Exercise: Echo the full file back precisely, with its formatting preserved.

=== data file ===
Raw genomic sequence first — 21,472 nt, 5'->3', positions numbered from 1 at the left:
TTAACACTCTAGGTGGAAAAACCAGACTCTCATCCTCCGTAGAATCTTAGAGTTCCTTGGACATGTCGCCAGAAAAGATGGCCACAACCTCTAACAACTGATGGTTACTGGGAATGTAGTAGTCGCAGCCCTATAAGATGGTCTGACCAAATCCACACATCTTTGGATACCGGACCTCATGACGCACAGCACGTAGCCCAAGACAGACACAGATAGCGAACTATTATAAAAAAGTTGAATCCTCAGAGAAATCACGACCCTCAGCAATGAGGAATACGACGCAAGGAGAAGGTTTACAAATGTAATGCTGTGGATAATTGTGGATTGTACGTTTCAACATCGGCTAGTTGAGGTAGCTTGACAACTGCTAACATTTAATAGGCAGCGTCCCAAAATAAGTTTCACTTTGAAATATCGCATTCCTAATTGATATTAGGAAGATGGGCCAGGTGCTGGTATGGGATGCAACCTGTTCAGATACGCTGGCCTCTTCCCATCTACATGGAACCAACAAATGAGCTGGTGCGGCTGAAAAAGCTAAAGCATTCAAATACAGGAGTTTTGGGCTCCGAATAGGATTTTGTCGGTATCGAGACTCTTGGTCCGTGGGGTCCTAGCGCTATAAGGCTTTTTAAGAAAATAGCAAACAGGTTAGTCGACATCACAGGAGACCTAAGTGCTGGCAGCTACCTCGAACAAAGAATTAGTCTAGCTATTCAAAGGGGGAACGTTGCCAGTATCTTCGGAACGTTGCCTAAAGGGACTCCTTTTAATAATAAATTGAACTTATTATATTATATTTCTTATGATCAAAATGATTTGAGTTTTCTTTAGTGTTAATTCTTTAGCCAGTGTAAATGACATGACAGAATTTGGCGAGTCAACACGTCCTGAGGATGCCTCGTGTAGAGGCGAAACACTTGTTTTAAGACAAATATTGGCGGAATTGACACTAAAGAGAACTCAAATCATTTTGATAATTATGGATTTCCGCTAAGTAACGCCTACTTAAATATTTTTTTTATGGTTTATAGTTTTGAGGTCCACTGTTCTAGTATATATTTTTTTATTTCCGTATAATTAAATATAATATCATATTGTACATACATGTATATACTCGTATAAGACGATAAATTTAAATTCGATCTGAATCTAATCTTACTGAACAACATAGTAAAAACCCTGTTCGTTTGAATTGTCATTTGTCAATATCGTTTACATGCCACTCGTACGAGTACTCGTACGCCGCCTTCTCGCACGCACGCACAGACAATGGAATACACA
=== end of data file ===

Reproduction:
Raw genomic sequence first — 21,472 nt, 5'->3', positions numbered from 1 at the left:
TTAACACTCTAGGTGGAAAAACCAGACTCTCATCCTCCGTAGAATCTTAGAGTTCCTTGGACATGTCGCCAGAAAAGATGGCCACAACCTCTAACAACTGATGGTTACTGGGAATGTAGTAGTCGCAGCCCTATAAGATGGTCTGACCAAATCCACACATCTTTGGATACCGGACCTCATGACGCACAGCACGTAGCCCAAGACAGACACAGATAGCGAACTATTATAAAAAAGTTGAATCCTCAGAGAAATCACGACCCTCAGCAATGAGGAATACGACGCAAGGAGAAGGTTTACAAATGTAATGCTGTGGATAATTGTGGATTGTACGTTTCAACATCGGCTAGTTGAGGTAGCTTGACAACTGCTAACATTTAATAGGCAGCGTCCCAAAATAAGTTTCACTTTGAAATATCGCATTCCTAATTGATATTAGGAAGATGGGCCAGGTGCTGGTATGGGATGCAACCTGTTCAGATACGCTGGCCTCTTCCCATCTACATGGAACCAACAAATGAGCTGGTGCGGCTGAAAAAGCTAAAGCATTCAAATACAGGAGTTTTGGGCTCCGAATAGGATTTTGTCGGTATCGAGACTCTTGGTCCGTGGGGTCCTAGCGCTATAAGGCTTTTTAAGAAAATAGCAAACAGGTTAGTCGACATCACAGGAGACCTAAGTGCTGGCAGCTACCTCGAACAAAGAATTAGTCTAGCTATTCAAAGGGGGAACGTTGCCAGTATCTTCGGAACGTTGCCTAAAGGGACTCCTTTTAATAATAAATTGAACTTATTATATTATATTTCTTATGATCAAAATGATTTGAGTTTTCTTTAGTGTTAATTCTTTAGCCAGTGTAAATGACATGACAGAATTTGGCGAGTCAACACGTCCTGAGGATGCCTCGTGTAGAGGCGAAACACTTGTTTTAAGACAAATATTGGCGGAATTGACACTAAAGAGAACTCAAATCATTTTGATAATTATGGATTTCCGCTAAGTAACGCCTACTTAAATATTTTTTTTATGGTTTATAGTTTTGAGGTCCACTGTTCTAGTATATATTTTTTTATTTCCGTATAATTAAATATAATATCATATTGTACATACATGTATATACTCGTATAAGACGATAAATTTAAATTCGATCTGAATCTAATCTTACTGAACAACATAGTAAAAACCCTGTTCGTTTGAATTGTCATTTGTCAATATCGTTTACATGCCACTCGTACGAGTACTCGTACGCCGCCTTCTCGCACGCACGCACAGACAATGGAATACACA